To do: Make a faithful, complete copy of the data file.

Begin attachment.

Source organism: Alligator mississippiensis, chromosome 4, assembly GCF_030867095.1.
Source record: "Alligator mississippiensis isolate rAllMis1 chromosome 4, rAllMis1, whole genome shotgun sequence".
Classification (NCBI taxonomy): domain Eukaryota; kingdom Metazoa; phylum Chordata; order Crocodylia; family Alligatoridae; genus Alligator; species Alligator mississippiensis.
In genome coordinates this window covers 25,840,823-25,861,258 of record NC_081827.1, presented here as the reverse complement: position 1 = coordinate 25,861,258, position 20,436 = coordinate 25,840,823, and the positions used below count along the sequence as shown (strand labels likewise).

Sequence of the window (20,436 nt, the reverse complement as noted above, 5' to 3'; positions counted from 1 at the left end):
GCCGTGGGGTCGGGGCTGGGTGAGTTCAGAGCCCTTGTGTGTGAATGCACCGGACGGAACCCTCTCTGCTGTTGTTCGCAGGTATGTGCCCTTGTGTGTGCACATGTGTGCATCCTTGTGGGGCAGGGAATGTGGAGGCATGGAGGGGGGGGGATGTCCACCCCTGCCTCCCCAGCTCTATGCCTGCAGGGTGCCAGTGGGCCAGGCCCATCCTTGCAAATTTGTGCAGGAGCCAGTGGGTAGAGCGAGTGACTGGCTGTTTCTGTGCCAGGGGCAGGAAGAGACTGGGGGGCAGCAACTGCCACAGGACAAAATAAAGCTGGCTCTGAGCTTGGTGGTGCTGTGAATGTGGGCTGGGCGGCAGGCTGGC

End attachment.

Source organism: Alligator mississippiensis, chromosome 4, assembly GCF_030867095.1.
Source record: "Alligator mississippiensis isolate rAllMis1 chromosome 4, rAllMis1, whole genome shotgun sequence".
Classification (NCBI taxonomy): domain Eukaryota; kingdom Metazoa; phylum Chordata; order Crocodylia; family Alligatoridae; genus Alligator; species Alligator mississippiensis.
In genome coordinates this window covers 25,840,823-25,861,258 of record NC_081827.1, presented here as the reverse complement: position 1 = coordinate 25,861,258, position 20,436 = coordinate 25,840,823, and the positions used below count along the sequence as shown (strand labels likewise).

Sequence of the window (20,436 nt, the reverse complement as noted above, 5' to 3'; positions counted from 1 at the left end):
GCCGTGGGGTCGGGGCTGGGTGAGTTCAGAGCCCTTGTGTGTGAATGCACCGGACGGAACCCTCTCTGCTGTTGTTCGCAGGTATGTGCCCTTGTGTGTGCACATGTGTGCATCCTTGTGGGGCAGGGAATGTGGAGGCATGGAGGGGGGGGGATGTCCACCCCTGCCTCCCCAGCTCTATGCCTGCAGGGTGCCAGTGGGCCAGGCCCATCCTTGCAAATTTGTGCAGGAGCCAGTGGGTAGAGCGAGTGACTGGCTGTTTCTGTGCCAGGGGCAGGAAGAGACTGGGGGGCAGCAACTGCCACAGGACAAAATAAAGCTGGCTCTGAGCTTGGTGGTGCTGTGAATGTGGGCTGGGCGGCAGGCTGGC